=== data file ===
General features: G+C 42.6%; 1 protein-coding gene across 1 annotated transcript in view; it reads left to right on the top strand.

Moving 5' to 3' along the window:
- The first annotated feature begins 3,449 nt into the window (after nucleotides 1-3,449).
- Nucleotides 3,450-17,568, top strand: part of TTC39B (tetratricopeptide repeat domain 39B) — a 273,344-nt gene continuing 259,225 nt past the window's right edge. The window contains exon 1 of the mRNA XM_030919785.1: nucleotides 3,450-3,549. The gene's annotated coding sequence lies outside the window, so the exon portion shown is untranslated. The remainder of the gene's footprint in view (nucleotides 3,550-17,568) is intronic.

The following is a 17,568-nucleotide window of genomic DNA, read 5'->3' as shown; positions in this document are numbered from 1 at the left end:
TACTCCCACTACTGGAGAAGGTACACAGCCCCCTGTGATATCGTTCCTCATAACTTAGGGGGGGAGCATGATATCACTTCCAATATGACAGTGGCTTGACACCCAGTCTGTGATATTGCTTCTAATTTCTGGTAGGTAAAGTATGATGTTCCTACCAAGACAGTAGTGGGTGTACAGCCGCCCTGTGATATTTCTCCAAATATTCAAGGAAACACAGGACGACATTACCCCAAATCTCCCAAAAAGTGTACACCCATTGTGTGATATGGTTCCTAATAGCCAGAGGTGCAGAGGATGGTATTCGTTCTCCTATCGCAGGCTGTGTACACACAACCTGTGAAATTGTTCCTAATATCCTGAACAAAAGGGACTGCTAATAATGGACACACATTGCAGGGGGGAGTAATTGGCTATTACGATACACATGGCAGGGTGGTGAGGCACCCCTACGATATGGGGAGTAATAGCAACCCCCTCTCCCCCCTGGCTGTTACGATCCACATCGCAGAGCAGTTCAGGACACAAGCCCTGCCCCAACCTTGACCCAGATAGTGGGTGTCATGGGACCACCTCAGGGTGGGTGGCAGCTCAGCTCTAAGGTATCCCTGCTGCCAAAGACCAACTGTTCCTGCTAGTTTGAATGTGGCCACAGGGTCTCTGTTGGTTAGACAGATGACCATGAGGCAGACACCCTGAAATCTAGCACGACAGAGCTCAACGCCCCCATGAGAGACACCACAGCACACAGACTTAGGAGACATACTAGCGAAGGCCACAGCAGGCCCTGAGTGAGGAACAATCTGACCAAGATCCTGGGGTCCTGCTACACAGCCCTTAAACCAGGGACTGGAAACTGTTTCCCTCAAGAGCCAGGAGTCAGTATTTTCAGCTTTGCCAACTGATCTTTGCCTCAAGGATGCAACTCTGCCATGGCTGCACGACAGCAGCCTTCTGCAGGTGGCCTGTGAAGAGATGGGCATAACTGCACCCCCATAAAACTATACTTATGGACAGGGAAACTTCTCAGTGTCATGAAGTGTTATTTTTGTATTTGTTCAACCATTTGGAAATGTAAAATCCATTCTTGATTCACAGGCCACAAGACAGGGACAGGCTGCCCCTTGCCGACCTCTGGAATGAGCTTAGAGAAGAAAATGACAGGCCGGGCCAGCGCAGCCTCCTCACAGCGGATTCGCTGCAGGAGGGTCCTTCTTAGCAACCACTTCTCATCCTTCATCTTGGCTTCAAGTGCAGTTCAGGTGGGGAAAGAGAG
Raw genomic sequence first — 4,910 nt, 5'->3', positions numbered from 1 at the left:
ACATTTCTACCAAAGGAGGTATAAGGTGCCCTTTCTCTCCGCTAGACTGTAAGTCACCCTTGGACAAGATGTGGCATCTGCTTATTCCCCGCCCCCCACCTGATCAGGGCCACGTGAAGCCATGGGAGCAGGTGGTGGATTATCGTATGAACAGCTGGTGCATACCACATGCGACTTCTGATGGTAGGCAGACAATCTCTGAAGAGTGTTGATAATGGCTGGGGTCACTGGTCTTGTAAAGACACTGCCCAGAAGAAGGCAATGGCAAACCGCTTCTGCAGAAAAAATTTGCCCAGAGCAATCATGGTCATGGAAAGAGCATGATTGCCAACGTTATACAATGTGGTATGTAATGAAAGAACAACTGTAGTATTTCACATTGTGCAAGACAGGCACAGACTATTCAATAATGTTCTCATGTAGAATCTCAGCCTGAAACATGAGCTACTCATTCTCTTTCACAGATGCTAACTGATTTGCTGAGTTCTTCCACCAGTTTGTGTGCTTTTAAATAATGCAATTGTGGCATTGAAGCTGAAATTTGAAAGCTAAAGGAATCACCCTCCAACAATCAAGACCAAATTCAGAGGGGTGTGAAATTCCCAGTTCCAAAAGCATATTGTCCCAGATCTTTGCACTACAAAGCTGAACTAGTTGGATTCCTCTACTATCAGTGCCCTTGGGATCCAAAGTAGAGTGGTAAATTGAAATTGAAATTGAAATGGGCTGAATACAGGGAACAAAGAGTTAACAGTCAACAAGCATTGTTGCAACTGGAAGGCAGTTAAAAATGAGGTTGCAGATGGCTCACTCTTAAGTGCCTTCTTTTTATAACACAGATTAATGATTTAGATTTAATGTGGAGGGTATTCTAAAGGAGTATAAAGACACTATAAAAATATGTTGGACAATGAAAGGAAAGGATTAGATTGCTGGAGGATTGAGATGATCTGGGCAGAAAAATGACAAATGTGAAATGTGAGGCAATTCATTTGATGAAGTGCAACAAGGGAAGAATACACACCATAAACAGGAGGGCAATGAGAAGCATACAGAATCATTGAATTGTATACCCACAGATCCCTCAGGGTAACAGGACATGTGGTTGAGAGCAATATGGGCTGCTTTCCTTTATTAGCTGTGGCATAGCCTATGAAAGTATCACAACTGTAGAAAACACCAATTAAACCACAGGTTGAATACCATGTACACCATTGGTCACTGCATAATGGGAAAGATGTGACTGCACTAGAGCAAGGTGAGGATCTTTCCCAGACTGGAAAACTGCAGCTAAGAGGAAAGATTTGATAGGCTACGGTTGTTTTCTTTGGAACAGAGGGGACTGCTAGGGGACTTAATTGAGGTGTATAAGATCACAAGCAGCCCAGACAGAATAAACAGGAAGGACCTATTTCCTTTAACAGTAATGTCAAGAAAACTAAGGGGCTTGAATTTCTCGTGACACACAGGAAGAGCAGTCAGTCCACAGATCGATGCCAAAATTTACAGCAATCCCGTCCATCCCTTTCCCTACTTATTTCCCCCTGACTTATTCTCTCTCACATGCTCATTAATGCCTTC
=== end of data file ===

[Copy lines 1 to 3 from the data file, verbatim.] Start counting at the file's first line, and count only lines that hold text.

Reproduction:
General features: G+C 42.6%; 1 protein-coding gene across 1 annotated transcript in view; it reads left to right on the top strand.

Moving 5' to 3' along the window:
- The first annotated feature begins 3,449 nt into the window (after nucleotides 1-3,449).